Gen Z, Millennials Prefer Email and Messaging Over Phone Calls at Work

A recent survey found that 59% of Gen Zers and millennials prefer email and instant messaging at work, with 50% feeling uncomfortable making business calls due to "phone anxiety." Additionally, 75% of respondents are using AI products at work, citing benefits such as saving time and increasing creativity.

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Bijay Laxmi
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Gen Z, Millennials Prefer Email and Messaging Over Phone Calls at Work

Gen Z, Millennials Prefer Email and Messaging Over Phone Calls at Work

A recentsurvey by Robert Waltersfound that 59% of Gen Zers and millennials prefer to communicate via email and instant messaging at work. The survey also revealed that 50% of respondents feel uncomfortable making business calls due to "phone anxiety."

Why this matters: This shift in communication preferences has significant implications for the way businesses operate and manage their teams, highlighting the need for employers to adapt to the changing expectations of their younger workforce. As technology continues to transform the workplace, understanding these preferences will be crucial for fostering productive and engaged teams.

The findings highlight the changing communication preferences of younger generations in the workplace. As digital natives, Gen Zers and millennials are more accustomed to text-based communication and may find phone conversations more daunting or awkward.

The survey is part of a larger trend of knowledge workers embracing generative AI tools in the workplace. According to a separate survey by Microsoft and LinkedIn involving 31,000 people in 31 countries, 75% of respondents are using AI products at work, with 46% starting to use the technology less than six months ago.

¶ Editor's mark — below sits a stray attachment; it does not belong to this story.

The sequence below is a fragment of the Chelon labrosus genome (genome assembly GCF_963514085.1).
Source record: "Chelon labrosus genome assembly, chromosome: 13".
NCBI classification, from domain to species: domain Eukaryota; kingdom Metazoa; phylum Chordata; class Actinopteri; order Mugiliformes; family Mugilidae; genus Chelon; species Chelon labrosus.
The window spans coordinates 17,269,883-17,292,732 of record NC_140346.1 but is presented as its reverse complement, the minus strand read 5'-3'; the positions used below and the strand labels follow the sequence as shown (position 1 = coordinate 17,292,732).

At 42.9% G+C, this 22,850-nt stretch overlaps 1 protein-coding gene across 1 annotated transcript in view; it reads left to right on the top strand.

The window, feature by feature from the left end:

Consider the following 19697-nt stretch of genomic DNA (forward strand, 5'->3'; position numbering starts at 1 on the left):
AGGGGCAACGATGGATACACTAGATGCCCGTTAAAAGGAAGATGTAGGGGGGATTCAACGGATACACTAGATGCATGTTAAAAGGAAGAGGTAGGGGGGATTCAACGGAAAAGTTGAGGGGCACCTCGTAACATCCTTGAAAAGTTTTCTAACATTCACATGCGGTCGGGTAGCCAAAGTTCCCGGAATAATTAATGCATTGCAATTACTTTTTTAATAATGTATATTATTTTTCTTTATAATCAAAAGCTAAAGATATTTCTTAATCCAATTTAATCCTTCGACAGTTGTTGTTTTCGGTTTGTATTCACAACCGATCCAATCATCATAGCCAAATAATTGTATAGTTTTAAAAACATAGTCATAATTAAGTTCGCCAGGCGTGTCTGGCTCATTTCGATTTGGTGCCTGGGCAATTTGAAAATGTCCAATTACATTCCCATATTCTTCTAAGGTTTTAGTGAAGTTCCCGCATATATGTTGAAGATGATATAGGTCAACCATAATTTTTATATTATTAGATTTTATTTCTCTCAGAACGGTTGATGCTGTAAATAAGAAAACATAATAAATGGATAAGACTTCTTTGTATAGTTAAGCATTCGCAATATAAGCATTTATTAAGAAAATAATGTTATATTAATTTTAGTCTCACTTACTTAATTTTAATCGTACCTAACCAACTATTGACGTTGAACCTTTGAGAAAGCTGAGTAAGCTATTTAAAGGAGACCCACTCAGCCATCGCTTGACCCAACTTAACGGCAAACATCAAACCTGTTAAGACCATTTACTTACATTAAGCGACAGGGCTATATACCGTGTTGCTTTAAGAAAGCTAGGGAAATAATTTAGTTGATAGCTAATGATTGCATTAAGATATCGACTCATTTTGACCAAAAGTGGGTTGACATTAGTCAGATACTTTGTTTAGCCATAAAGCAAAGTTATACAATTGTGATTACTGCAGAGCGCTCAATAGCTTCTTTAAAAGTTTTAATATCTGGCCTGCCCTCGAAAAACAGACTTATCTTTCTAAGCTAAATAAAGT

The benefits of using generative AI cited by respondents include saving time (90%), focusing on important work (85%), being more creative (84%), and enjoying work more (83%). However, 52% are reluctant to admit they are using AI for their most important tasks, with 53% worried it will make them look replaceable.

As Microsoft noted, "We've come to the hard part of any tech disruption. Moving past experimentation to business transformation." The rapid adoption of AI tools is reshaping how work gets done, but also raising concerns about job security and the changing nature of roles.

The Robert Walters survey sheds light on the communication preferences and anxieties of Gen Zers and millennials in the workplace. As AI and digital tools continue to transform how we work and interact, employers will need to adapt to the changing expectations and needs of their younger workforce. Finding the right balance of technology and human connection will be key to fostering productive and engaged teams in the years ahead.